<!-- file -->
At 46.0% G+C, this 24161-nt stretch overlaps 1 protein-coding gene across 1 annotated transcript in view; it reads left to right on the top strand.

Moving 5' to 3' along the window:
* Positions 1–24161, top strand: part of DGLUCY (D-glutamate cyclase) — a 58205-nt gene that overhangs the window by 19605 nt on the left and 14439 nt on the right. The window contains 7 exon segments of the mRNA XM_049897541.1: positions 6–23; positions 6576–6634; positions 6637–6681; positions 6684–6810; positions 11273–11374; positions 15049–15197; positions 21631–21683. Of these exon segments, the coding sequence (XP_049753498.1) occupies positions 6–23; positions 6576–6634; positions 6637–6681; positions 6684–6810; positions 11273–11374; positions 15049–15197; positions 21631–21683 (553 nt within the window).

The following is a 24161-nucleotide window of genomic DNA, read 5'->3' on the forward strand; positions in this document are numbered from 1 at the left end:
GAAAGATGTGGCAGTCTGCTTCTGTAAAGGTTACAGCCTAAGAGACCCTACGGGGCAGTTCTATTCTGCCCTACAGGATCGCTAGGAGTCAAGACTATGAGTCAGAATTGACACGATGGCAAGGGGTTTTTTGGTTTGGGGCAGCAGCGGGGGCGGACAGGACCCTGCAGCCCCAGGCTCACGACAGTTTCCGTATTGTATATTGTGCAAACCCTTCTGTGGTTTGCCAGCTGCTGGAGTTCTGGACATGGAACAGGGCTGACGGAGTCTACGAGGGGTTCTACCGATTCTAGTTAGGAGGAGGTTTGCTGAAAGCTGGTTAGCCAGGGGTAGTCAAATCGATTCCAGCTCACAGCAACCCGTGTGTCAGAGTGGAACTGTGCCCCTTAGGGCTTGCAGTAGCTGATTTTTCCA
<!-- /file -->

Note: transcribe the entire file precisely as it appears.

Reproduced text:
At 46.0% G+C, this 24161-nt stretch overlaps 1 protein-coding gene across 1 annotated transcript in view; it reads left to right on the top strand.

Moving 5' to 3' along the window:
* Positions 1–24161, top strand: part of DGLUCY (D-glutamate cyclase) — a 58205-nt gene that overhangs the window by 19605 nt on the left and 14439 nt on the right. The window contains 7 exon segments of the mRNA XM_049897541.1: positions 6–23; positions 6576–6634; positions 6637–6681; positions 6684–6810; positions 11273–11374; positions 15049–15197; positions 21631–21683. Of these exon segments, the coding sequence (XP_049753498.1) occupies positions 6–23; positions 6576–6634; positions 6637–6681; positions 6684–6810; positions 11273–11374; positions 15049–15197; positions 21631–21683 (553 nt within the window).

The following is a 24161-nucleotide window of genomic DNA, read 5'->3' on the forward strand; positions in this document are numbered from 1 at the left end:
GAAAGATGTGGCAGTCTGCTTCTGTAAAGGTTACAGCCTAAGAGACCCTACGGGGCAGTTCTATTCTGCCCTACAGGATCGCTAGGAGTCAAGACTATGAGTCAGAATTGACACGATGGCAAGGGGTTTTTTGGTTTGGGGCAGCAGCGGGGGCGGACAGGACCCTGCAGCCCCAGGCTCACGACAGTTTCCGTATTGTATATTGTGCAAACCCTTCTGTGGTTTGCCAGCTGCTGGAGTTCTGGACATGGAACAGGGCTGACGGAGTCTACGAGGGGTTCTACCGATTCTAGTTAGGAGGAGGTTTGCTGAAAGCTGGTTAGCCAGGGGTAGTCAAATCGATTCCAGCTCACAGCAACCCGTGTGTCAGAGTGGAACTGTGCCCCTTAGGGCTTGCAGTAGCTGATTTTTCCA